A first wave of hydro development in Northern Manitoba in the 70s and then a second one in the 2000s has had, and is having, devastating effects on the ecosystems and Cree communities. Cree communities and supporters have resisted hydro development through occupations, blockades, marches, public campaigns, and alliances. Resistance, negotiations and dam construction continue. This long running conflict has involved the development and operation of over a dozen hydro generating stations in the region.
“A generation of Aboriginal leaders who had grown up going out on the land for emotional and material sustenance suddenly found their territory irreparably damaged: logs blocking access to shores; undrinkable water; water levels that fluctuated according to no locally known logic, making travel unsafe; interred bodies exposed; islands slowly washed away . Whole communities were displaced as a result of planned flooding . Rivers, once a pristine source of life, have became silty and dangerous. “Around much of northern Manitoba, ‘hydro’ is a dirty word, and for good reason. These projects have reconfigured the landscape of the entire region, drying whole rivers and engorging lakes. Mercury has likely been released into the groundwater, and wildlife habitat has been destroyed" .
During the first wave of hydro development, “the Churchill River was diverted so that it would flow into the Nelson and add to the latter’s rate of flow. A dam was built near the south end of the Nelson, which effectively turned Lake Winnipeg into a giant water reservoir whose levels could be managed by engineers" . Although Manitoba Hydro assured everyone that the environmental impacts of the project would be minimal, and no environmental review was conducted" . “The first wave of hydro development created a legacy of distrust and even hatred toward Manitoba Hydro on the part of many Aboriginal peoples” .
During the second wave three new dams were built, the first at Wuskwatim, near Nelson House , the second is Keeyask  and the third is Conawapa, also on the Nelson River. Two other dams, Notigi and Gillam Island, are on Manitoba Hydro’s wish list. The power generated by these dams is not needed in Manitoba, but will instead be exported to the United States . Being that during the second wave, “Aboriginal rights were now constitutionally recognized, they needed the co-operation of communities where their actions had created a legacy of hatred. Thus, Manitoba Hydro offered each community, separately, a financial settlement for what were called ‘implementation agreements’. They succeeded in getting four of the five First Nations to sign on, which was sufficient to proceed with a new wave of projects” .
The inexpensive hydro rates they have made available to southern Manitobans, is paid for with ecological and social devastation . According to the 2018 Report by the Clean Environment Commission, this is seen as a social justice gap: Cree communities “remain impoverished and marginalized, while their traditional lands are the source of power and profits that accrue to residents of southern Manitoba” . Their "territories are again being treated as a colonial frontier” .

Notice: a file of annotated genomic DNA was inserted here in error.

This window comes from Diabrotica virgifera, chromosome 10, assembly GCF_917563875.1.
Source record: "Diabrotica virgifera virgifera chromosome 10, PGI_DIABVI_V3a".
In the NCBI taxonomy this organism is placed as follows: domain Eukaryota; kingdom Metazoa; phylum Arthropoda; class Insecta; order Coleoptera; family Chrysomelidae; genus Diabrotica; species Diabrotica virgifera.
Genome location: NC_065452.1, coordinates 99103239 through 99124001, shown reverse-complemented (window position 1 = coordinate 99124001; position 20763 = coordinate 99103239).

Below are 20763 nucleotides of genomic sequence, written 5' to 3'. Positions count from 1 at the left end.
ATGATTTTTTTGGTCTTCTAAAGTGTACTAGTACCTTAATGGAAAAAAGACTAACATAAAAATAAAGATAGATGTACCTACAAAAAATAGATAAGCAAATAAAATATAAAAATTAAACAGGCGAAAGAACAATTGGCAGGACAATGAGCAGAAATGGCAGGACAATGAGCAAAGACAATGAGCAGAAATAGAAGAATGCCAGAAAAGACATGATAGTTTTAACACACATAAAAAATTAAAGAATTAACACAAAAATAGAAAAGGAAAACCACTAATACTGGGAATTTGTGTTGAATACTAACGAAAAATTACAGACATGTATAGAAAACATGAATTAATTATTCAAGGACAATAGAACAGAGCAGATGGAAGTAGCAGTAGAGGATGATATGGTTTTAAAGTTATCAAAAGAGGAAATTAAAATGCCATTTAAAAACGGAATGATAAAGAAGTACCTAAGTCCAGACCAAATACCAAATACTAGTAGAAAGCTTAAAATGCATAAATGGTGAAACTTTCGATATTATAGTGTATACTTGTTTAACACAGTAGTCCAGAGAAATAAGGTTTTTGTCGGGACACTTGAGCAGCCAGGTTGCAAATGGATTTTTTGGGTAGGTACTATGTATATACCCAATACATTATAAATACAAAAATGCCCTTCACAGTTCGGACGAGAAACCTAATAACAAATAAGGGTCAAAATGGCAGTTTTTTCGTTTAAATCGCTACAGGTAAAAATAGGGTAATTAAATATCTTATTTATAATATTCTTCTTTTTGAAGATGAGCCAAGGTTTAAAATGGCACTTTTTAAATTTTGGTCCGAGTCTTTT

1908: The community of Nelson House signed Treaty 5 .
1923: The Great Falls Dam was the first of four dams built on the Winnipeg River. It was built without any consultation with the First Nation most affected by the project .
1960: Kelsey Generating Station was built on the Nelson River without any consultation with the First Nation most affected by the project .
1965: Grand Rapids dam on the Saskatchewan River was built without any consultation with the First Nation most affected by the project. “This project involved the wholesale relocation of the community of Chemawawin to Easterville. It also completely disrupted the Grand Rapids First Nation (now Misipawistik), located at the site of construction, by drying up the site of the once-sacred rapids, flooding land, and every year sending more debris into the river and lake, making fishing much more difficult .
1960s: Impacts of Hydro workers arriving in Northern communities included: sexual assaults perpetrated by male workers against Indigenous women. “During this time Indigenous people were shoved off their land, their homes were razed, their playgrounds were bulldozed, their kids were segregated on separate school buses and their livelihoods were destroyed” .
1970s: “By the early 1970s, plans for further major hydro developments were under way, which eventually led to the Churchill River Diversion and Lake Winnipeg Regulation projects. These projects reshaped the whole hydrology of northern Manitoba, to the detriment of six Cree communities”. When construction for these projects first began, the five First Nations affected came together to form the Northern Flood Committee. The community of South Indian Lake was entirely relocated and effectively destroyed as a fishing community due to project-related flooding” .
1977: Northern Flood Agreement (NFA) was signed by Canada, Manitoba, Manitoba
Hydro and the Northern Flood Committee representing the five First
Nations (Nelson House, Norway House, Cross Lake, Split Lake and York
Factory) whose reserve lands were to be flooded by dams. The agreement provided for an exchange
of four acres for each acre flooded, the expansion and protection of
wildlife harvesting rights, five million dollars to be paid over five
years to support economic development projects on the reserves and
promises of employment opportunities. The five First Nations were guaranteed